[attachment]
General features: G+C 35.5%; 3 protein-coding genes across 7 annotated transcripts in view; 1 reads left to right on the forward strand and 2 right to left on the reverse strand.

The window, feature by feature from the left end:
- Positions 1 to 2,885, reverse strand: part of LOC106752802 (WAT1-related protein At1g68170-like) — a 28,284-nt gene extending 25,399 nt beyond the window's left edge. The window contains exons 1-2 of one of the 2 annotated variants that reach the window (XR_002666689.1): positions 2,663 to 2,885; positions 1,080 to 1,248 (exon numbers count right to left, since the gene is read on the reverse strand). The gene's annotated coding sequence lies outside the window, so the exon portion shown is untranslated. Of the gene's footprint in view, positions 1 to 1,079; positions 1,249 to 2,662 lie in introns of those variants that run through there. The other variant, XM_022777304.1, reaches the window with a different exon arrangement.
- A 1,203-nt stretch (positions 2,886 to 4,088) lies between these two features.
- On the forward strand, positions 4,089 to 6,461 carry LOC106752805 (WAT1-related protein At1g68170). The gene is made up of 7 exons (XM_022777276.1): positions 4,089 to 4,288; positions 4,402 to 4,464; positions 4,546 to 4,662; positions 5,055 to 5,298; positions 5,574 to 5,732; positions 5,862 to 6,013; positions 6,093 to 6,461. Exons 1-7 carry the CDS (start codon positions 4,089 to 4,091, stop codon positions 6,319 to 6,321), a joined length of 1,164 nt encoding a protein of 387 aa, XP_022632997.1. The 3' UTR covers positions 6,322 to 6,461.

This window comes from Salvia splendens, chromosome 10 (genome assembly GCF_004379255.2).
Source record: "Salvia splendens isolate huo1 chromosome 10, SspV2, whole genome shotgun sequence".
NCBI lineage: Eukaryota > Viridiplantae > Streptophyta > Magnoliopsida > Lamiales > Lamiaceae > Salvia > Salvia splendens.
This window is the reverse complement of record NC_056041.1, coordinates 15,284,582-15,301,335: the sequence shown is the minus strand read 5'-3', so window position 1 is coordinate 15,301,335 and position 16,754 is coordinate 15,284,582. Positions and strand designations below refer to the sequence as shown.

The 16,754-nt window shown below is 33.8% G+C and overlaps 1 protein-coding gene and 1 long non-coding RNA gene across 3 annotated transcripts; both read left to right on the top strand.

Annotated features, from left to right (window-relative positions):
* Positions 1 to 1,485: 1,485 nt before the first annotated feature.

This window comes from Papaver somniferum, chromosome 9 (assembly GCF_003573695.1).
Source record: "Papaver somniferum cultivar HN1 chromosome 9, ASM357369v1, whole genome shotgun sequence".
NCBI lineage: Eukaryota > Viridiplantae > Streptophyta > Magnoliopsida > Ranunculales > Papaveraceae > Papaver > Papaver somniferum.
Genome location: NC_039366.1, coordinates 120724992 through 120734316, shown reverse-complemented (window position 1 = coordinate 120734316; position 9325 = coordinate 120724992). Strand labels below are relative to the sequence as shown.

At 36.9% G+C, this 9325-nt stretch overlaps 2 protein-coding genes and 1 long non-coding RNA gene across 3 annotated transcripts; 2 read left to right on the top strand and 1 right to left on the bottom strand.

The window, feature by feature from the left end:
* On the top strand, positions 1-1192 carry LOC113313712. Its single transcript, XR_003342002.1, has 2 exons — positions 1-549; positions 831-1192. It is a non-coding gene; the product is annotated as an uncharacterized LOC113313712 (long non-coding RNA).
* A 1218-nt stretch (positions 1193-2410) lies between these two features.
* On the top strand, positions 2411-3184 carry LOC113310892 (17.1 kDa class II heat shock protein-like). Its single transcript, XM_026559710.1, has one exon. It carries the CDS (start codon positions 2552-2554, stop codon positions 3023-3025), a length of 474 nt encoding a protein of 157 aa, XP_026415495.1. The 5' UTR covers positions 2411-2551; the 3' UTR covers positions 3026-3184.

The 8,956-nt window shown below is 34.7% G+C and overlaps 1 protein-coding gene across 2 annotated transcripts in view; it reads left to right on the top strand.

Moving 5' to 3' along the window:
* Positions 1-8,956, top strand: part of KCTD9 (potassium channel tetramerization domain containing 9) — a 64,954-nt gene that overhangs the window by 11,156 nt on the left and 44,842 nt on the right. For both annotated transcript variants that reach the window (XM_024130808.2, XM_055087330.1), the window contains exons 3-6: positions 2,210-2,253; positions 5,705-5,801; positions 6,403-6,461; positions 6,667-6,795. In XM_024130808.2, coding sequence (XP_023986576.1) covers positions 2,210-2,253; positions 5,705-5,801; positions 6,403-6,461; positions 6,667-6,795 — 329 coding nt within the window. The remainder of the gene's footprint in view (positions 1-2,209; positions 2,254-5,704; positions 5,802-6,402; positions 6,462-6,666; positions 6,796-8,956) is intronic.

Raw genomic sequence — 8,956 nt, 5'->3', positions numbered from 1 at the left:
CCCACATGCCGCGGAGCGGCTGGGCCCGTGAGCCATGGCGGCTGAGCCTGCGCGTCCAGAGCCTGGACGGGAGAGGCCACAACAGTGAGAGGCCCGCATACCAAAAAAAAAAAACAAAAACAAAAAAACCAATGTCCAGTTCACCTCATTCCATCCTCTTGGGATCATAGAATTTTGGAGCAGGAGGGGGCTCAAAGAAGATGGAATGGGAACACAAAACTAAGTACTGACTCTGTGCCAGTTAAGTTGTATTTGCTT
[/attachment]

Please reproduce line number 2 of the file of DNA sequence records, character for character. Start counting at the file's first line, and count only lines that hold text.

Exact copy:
The window, feature by feature from the left end: